Clothes so new they’re creamy, and to seem to never have to compromise.

I feel tattered when I’m actually not;

I’m an American, I eat.

A huge decorative basket of citrus stationed beside me in the upscale bistro.

The woman from a building opposite comes down, indignant:

Who threw a pomelo into my window?

You read to me about the history of the barricade.

I picture the drab suburbs.

The shoulders and elbows of people in the museum evoke more reaction

in me than most of the paintings.

A young lithe person with live eyes tends bar, gender trouble tattooed up their arm.

I count twenty-nine sleeping bags lined up beneath the overhang

and each one inhabited.

I read to you about the history of enclosure.

Two people talking on a balcony, their black hair blowing.

One leaning over into the courtyard.

Behind the cathedral, vulgar black felt stapled in the raised flowerbeds

to mask their frames.

The river stinks, allures, as a specific person can.

A repository, a consequence, a long sentence, an ongoing story.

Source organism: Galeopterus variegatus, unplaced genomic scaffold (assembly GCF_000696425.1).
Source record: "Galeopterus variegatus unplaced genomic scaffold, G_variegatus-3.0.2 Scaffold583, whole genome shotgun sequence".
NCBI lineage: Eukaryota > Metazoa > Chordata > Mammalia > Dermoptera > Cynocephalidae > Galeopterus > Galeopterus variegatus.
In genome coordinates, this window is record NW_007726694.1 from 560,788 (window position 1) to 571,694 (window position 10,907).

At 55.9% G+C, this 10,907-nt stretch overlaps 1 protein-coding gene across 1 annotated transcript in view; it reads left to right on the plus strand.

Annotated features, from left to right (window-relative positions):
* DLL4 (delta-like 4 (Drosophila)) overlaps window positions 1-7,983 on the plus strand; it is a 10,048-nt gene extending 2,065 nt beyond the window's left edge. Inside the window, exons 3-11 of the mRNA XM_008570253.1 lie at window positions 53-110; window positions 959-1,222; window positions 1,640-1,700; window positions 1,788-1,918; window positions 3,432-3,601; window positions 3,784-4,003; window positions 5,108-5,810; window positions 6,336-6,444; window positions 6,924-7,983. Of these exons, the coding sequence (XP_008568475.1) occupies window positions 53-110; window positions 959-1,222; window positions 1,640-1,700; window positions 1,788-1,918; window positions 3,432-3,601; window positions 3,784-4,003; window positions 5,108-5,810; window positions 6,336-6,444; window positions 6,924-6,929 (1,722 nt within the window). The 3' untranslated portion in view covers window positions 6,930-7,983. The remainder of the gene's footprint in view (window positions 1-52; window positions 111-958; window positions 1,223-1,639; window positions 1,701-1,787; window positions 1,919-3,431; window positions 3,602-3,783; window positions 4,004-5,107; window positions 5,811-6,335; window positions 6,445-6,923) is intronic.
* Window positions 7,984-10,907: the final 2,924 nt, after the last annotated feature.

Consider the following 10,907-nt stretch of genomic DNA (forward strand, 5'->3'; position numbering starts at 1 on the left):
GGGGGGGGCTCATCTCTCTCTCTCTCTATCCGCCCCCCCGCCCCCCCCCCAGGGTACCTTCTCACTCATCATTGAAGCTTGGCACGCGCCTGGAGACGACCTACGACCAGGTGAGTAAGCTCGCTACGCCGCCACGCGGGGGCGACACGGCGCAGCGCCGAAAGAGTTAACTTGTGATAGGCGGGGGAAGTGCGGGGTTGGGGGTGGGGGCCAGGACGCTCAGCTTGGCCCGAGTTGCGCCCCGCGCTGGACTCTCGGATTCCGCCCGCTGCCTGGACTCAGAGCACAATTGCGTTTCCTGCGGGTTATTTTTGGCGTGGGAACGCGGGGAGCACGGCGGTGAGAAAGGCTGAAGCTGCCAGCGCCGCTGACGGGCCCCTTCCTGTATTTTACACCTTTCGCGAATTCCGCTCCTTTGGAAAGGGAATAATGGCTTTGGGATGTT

The generous current cut through by a party boat shouting

wooo! wooo! wooooooo! wooo!

emitting an obscene light

waving at whatever will wave back

A Sunset

I watch a woman take a photo
of a flowering tree with her phone.
A future where no one will look at it,
perpetual trembling which wasn’t
and isn’t. I have taken photos of a sunset.
In person, “wow” “beautiful”
but the picture can only be
as interesting as a word repeated until emptied.
I think I believe this.
Sunset the word holds more than a photo could.
Since it announces the sun then puts it away.
We went to the poppy preserve
where the poppies were few but generous clumps
of them grew right outside the fence
like a slightly cruel lesson.
I watched your face, just out of reach.
The flowers are diminished by the lens.
The woman tries and tries to make it right
bending her knees, tilting back.
I take a photo of a sunset, with flash.
I who think I have something
to learn from anything learned nothing from the streetlight
that shines obnoxiously into my bedroom.
This is my photo of a tree in bloom.
A thought unfolding
across somebody’s face.

No More Birds

Enough birds.
No more branches, no more moon, no more
clouds, light glinting on
no more water. Refuse to sing because
the song is stuffed and birds
they lilt and carol wordlessly of what, of whose
turn it is to bird and bird and bird
the same translations as assigned.
Whose turn is it to open-throated sing?
And what world’s turn is it
to be sung of, a thing made noticed
that isn’t, its beauty insisted. Who called again